Illegal Drugs (Prisons)

Oral Answers to Questions — Home Department – in the House of Commons at 12:00 am on 15th March 1999.

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Photo of Graham Stringer Graham Stringer Labour, Manchester, Blackley 12:00 am, 15th March 1999

What measures he is taking to curb the smuggling of illegal drugs into prisons. [74593]

Photo of Jack Straw Jack Straw The Secretary of State for the Home Department

As part of an overall strategy that I announced on 25 January, a package of measures is to be brought into force from 1 April to deal with visitors and prisoners who smuggle drugs into prisons. Under those arrangements, visitors found smuggling drugs will normally be banned from visiting the prison for at least three months, and prisoners found or believed to be engaging in that activity will normally take all their visits in closed conditions for a period equivalent to a three months' entitlement. A number of improvements are also being made to security arrangements for prison visits.

Photo of Graham Stringer Graham Stringer Labour, Manchester, Blackley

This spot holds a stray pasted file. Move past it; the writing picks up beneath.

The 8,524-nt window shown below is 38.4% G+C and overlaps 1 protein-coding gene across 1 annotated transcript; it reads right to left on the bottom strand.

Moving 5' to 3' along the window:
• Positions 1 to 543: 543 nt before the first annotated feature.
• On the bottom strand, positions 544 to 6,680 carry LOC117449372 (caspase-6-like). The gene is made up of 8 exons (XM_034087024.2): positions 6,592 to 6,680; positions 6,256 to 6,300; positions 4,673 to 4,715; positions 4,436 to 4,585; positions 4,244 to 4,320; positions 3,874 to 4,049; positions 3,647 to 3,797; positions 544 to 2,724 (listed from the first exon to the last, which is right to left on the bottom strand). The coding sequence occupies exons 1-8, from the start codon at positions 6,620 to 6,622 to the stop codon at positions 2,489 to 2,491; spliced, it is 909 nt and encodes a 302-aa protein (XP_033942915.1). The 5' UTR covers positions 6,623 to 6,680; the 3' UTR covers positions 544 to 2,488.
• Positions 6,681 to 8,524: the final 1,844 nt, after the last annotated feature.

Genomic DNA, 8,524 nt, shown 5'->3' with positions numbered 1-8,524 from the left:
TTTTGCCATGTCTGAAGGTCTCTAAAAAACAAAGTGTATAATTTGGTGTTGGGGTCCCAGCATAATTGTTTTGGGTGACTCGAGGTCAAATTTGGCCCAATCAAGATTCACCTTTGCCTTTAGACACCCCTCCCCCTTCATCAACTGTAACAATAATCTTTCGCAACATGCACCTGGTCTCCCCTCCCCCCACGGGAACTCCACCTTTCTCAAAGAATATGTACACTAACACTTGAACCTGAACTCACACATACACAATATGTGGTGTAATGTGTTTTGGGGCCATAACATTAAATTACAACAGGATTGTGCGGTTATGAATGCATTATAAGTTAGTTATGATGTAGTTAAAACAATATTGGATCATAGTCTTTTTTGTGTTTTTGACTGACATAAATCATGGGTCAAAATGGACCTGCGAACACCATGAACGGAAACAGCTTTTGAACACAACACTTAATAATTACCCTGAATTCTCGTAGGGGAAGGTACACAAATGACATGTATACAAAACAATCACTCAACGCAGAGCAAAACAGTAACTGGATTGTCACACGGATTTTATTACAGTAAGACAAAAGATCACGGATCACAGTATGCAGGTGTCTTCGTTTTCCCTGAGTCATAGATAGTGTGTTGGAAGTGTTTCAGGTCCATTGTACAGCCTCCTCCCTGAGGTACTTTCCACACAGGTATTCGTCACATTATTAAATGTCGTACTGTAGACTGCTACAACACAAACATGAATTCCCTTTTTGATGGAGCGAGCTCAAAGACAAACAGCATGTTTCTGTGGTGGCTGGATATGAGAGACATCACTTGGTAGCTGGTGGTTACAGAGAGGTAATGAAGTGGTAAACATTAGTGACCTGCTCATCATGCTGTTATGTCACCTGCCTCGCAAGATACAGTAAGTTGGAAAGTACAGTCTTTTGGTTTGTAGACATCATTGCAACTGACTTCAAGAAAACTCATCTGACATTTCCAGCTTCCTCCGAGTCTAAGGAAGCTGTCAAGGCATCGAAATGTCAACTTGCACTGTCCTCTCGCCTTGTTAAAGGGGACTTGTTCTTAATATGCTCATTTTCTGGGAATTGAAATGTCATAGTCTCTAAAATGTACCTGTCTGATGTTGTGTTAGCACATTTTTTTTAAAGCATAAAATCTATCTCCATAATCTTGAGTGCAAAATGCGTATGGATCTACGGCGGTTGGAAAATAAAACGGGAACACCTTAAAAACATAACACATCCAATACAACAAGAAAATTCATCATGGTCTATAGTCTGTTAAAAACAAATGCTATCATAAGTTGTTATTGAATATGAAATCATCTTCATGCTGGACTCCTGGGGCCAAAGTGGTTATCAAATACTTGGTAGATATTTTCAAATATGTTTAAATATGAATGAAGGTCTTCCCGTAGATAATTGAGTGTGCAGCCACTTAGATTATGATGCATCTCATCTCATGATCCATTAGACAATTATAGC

I thank my right hon. Friend for that answer. I welcome the measures that he has taken and the fall in the number of recorded drug-taking incidents in prisons. Does he agree that it should be possible within a closed environment to reduce drug taking to almost zero? That would have a symbolic impact on the fight against drugs in society generally. If we cannot control drugs in a controlled environment, it makes it much more difficult symbolically to control drugs in society at large.

Photo of Jack Straw Jack Straw The Secretary of State for the Home Department

I accept entirely that we must aim to achieve a situation in which there is no drug taking in prisons. As long as we allow so-called open visiting in prisons, people are likely—although it is deplorable—to try to smuggle in drugs. That is why I have significantly toughened up the sanctions on prisoners and on visitors, whether they are family or not, who seek to smuggle in drugs.